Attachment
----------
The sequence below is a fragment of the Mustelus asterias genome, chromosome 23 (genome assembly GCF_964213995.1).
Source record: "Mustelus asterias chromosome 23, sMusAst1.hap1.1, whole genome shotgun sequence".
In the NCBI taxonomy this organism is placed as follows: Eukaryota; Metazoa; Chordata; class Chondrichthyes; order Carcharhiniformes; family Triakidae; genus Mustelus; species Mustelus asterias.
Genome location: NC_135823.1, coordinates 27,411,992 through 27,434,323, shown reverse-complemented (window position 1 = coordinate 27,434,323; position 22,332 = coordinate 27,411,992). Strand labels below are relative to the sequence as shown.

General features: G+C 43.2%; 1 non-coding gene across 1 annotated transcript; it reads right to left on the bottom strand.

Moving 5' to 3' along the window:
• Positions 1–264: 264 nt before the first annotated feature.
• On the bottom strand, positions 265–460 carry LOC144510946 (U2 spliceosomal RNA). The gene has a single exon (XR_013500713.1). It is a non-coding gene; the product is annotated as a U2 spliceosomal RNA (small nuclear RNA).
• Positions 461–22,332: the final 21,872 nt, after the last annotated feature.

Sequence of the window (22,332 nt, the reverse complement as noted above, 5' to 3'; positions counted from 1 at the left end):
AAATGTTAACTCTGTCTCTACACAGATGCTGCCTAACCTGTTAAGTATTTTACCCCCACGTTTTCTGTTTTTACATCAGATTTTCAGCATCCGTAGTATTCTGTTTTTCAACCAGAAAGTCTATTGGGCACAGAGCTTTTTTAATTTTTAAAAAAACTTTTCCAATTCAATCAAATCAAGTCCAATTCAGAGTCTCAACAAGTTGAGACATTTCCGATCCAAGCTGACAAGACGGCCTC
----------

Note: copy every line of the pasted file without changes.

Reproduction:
The sequence below is a fragment of the Mustelus asterias genome, chromosome 23 (genome assembly GCF_964213995.1).
Source record: "Mustelus asterias chromosome 23, sMusAst1.hap1.1, whole genome shotgun sequence".
In the NCBI taxonomy this organism is placed as follows: Eukaryota; Metazoa; Chordata; class Chondrichthyes; order Carcharhiniformes; family Triakidae; genus Mustelus; species Mustelus asterias.
Genome location: NC_135823.1, coordinates 27,411,992 through 27,434,323, shown reverse-complemented (window position 1 = coordinate 27,434,323; position 22,332 = coordinate 27,411,992). Strand labels below are relative to the sequence as shown.

General features: G+C 43.2%; 1 non-coding gene across 1 annotated transcript; it reads right to left on the bottom strand.

Moving 5' to 3' along the window:
• Positions 1–264: 264 nt before the first annotated feature.
• On the bottom strand, positions 265–460 carry LOC144510946 (U2 spliceosomal RNA). The gene has a single exon (XR_013500713.1). It is a non-coding gene; the product is annotated as a U2 spliceosomal RNA (small nuclear RNA).
• Positions 461–22,332: the final 21,872 nt, after the last annotated feature.

Sequence of the window (22,332 nt, the reverse complement as noted above, 5' to 3'; positions counted from 1 at the left end):
AAATGTTAACTCTGTCTCTACACAGATGCTGCCTAACCTGTTAAGTATTTTACCCCCACGTTTTCTGTTTTTACATCAGATTTTCAGCATCCGTAGTATTCTGTTTTTCAACCAGAAAGTCTATTGGGCACAGAGCTTTTTTAATTTTTAAAAAAACTTTTCCAATTCAATCAAATCAAGTCCAATTCAGAGTCTCAACAAGTTGAGACATTTCCGATCCAAGCTGACAAGACGGCCTC